Debt collectors are not most pleasant people to deal with. They strive to get you to pay a debt quickly, and in full, so their methods can be intrusive and even aggressive. If you’re already stressed out by financial problems, this treatment is disheartening, but you are within your rights to tell the collector to stop.
Your Rights Under the FDCPA
The Fair Debt Collection Practices Act (FDCPA) is enforced by the Federal Trade Commission and places limits on what third-party debt collectors and collection agencies can do while attempting to collect consumer debts. Actions like the following are strictly prohibited:
- Using profane and obscene language
- Calling at inconvenient times, such as before 8:00 a.m. and after 9:00 p.m. in the consumer’s time zone
- Ignoring a formal request to cease communications
- Claiming to be police officials or government agents
- Threatening consequences they cannot legally inflict, or have no intention of carrying out
- Discussing the debt with anyone except you, your spouse, or your attorney
Company Profile: Capital Management Services
Capital Management Services is a debt collector located in Buffalo, New York. It was established in 2000, has 250 to 499 employees, and is managed by its Chief Executive Officer, Daniel Abadir. According to the Better Business Bureau website, Capital Management Services has been the subject of 53 complaints in the last three years. A review of records retained by the PACER (Public Access to Court Electronic Records) website turns up instances of the company being accused of violating the FDCPA while collecting certain debts.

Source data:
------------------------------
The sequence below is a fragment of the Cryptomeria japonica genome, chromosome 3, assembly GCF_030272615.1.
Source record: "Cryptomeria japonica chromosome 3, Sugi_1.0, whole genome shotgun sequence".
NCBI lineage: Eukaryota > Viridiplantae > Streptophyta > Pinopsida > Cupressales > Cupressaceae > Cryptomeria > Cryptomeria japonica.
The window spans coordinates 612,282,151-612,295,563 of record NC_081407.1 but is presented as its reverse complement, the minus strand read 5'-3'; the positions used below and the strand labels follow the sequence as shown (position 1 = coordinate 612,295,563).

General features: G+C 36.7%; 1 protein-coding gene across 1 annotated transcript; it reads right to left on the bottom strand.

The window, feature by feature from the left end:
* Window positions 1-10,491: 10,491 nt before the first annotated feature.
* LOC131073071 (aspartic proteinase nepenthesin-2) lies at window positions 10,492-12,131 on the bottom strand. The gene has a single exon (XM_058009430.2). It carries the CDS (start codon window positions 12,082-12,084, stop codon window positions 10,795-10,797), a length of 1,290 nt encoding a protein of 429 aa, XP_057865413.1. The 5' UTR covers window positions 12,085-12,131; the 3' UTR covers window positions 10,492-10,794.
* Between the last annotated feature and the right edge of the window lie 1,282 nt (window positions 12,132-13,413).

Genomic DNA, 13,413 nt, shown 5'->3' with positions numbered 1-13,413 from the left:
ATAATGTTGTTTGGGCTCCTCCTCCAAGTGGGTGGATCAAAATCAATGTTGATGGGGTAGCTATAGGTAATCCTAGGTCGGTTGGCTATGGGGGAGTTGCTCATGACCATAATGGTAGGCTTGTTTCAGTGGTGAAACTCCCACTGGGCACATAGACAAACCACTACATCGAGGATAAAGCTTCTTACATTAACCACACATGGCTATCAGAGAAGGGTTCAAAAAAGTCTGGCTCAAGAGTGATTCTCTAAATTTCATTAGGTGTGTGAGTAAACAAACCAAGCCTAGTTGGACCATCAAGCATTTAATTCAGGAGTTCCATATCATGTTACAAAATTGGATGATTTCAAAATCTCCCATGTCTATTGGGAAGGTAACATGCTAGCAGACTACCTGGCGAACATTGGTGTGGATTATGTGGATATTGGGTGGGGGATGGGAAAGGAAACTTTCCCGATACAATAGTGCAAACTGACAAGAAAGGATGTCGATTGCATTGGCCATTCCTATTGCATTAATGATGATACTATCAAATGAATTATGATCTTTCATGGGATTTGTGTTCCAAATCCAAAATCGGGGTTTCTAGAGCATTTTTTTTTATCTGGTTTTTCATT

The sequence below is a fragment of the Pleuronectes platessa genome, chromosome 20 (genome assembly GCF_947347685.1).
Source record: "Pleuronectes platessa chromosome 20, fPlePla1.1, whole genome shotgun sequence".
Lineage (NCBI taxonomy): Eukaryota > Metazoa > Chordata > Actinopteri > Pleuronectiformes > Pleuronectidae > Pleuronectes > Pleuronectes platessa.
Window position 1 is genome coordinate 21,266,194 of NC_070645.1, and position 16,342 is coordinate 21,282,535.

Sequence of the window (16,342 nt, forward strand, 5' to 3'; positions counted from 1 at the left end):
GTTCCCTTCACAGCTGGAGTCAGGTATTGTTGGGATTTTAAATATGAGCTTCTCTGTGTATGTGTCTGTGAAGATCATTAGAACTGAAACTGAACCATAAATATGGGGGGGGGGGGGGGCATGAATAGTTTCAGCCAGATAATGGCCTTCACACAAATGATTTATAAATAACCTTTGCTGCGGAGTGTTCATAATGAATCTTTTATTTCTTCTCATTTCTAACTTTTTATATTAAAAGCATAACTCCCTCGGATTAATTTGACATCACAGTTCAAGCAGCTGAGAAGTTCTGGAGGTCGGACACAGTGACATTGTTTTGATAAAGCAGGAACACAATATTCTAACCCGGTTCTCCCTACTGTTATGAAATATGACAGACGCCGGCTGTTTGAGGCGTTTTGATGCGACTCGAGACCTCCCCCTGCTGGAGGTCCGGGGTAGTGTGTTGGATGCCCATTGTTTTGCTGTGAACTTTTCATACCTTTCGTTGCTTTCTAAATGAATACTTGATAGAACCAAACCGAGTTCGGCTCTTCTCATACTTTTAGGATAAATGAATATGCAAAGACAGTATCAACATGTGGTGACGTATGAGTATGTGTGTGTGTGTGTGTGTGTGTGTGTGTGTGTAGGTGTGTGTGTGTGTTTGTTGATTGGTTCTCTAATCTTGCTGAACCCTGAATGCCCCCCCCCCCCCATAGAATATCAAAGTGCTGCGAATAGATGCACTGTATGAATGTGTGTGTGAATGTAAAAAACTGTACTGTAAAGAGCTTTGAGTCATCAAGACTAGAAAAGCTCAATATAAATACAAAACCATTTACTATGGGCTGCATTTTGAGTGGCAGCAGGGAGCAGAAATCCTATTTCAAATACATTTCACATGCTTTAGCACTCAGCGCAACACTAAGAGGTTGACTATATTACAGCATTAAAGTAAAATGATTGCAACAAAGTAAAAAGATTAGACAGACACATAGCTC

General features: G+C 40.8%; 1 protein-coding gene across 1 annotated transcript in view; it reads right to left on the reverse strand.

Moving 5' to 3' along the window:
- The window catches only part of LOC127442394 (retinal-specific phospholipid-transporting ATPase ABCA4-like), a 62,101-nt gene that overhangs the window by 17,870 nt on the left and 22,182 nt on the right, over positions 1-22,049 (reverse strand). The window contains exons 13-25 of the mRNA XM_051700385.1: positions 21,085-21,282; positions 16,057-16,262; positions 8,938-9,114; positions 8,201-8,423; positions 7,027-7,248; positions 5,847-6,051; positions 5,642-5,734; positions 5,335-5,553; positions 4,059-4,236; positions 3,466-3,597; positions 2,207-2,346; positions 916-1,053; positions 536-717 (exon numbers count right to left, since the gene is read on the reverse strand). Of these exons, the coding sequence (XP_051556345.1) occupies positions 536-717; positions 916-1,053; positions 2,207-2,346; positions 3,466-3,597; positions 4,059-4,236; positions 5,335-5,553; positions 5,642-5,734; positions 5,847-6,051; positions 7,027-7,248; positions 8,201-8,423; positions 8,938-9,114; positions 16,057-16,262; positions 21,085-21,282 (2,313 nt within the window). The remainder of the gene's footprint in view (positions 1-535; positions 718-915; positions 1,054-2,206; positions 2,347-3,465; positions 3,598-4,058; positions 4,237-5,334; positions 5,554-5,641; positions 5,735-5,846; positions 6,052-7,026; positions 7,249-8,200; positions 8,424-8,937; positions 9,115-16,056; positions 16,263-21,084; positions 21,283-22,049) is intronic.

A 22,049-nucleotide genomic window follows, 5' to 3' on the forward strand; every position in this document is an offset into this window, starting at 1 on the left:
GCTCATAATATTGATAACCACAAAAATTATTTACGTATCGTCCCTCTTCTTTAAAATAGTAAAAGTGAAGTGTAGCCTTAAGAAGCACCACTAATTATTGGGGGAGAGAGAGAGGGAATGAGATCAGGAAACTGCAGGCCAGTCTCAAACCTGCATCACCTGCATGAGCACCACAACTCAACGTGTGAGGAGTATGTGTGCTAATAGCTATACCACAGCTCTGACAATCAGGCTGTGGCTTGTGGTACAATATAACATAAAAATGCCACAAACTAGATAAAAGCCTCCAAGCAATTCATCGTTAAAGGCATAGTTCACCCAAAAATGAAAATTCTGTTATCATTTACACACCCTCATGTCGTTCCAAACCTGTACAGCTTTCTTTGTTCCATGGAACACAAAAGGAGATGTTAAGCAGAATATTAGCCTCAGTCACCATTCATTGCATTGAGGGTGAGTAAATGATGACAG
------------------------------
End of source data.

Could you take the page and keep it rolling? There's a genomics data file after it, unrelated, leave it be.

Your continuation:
Alleged Violations against Capital Management Services
According to PACER**, in July 2011 California resident began receiving automated calls from Capital Management Services on her cell phone. These calls, which continued until October, allegedly consisted of dialing and then hanging up. When the resident realized that the calls were from a debt collector, she sent Capital Management Services two separate debt validation letters in August.
The company acknowledged the request via letter, stating that they would contact their client to acquire information to validate the debt. When Ms. Deselms never received proper, valid, validation of the debt, she sued Capital Management Services for the following alleged FDCPA violations:
- Causing her phone to ring repeatedly
- Using false, deceptive and misleading means to collect a debt
- Failing to identify each communication as coming from a debt collector
- Failing to validate the debt as requested
- Attempting to collect an amount not authorized by law or the creditor agreement
The matter was later dismissed.
Hire an FDCPA Attorney
The phone numbers for Capital Management Services are:
If either of these numbers appear on your caller ID when the phone rings, a debt collector is trying to contact you to settle a debt. If they fail to validate the debt or identify themselves as debt collectors in every communication, hire a consumer attorney. Such acts and omissions are against the law, and you could potentially be awarded $1,000 per FDCPA violation as well as attorney's fees, court costs, and any actual damages. You may owe a debt, but if an agency disregards your rights while collecting it, penalties can result.
**Case taken from PACER (www.pacer.gov). File number is (Case 2:12-cv-08765-JAK-FFM from United States District Court for the Central District of California)
The content of this article serves only to provide information and should not be construed as legal advice. If you file a claim against Capital Management Services or any other third-party collection agency, you may not be entitled to any compensation.